Thomas W. Hodgkinson

Timon of Athens

By William Shakespeare
Swan, Stratford-Upon-Avon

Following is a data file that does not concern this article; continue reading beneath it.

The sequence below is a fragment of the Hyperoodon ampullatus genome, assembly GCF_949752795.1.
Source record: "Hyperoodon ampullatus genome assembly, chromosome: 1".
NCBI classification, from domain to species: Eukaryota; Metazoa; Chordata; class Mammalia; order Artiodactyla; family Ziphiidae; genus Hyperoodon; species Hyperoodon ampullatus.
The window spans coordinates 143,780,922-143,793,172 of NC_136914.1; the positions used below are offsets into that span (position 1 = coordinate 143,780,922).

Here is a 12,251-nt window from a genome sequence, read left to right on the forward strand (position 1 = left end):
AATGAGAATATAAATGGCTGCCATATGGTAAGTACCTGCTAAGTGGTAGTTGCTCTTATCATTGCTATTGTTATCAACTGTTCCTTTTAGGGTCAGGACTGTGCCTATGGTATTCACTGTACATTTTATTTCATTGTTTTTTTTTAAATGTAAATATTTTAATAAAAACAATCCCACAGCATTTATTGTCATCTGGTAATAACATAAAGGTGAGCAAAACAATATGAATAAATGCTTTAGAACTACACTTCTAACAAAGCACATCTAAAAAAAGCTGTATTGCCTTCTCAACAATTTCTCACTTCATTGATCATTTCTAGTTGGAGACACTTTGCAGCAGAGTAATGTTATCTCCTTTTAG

Let’s be honest: Timon of Athens is no one’s favourite Shakespeare play. In fact, it isn’t really a Shakespeare play at all, since it’s generally agreed that about a third of it was written by Thomas Middleton. Yet Simon Godwin transforms a lacklustre lecture into a gripping theatrical experience. The diminutive Kathryn Hunter delivers a plus-size performance as the compulsive philanthropist (a vulnerable “Lady Timon”) sleepwalking towards bankruptcy. And the supporting cast is terrific in this muscular RSC production, from Ralph Davis as a swaggering lickspittle to Rosy McEwen as a loyally outraged employee. The staging is splendid, with everything swathed in a gold veneer that seems at once mythical (our protagonist a kind of Midas in reverse) and painfully contemporary. Greece’s recent history has given new resonance to this riches-to-rags tale, which is emphasised by the visible Greekness of our heroine (Hunter was born Hadjipateras) and this production’s setting: before the curtain, two servants on stage perform an impromptu sirtaki, while a third dispenses soft cubes of loukoumi. Even this team can’t do much to stop the second half, when Timon turns embittered hobo, seeming dramatically inert. Yet what they can, they do, and do extremely well.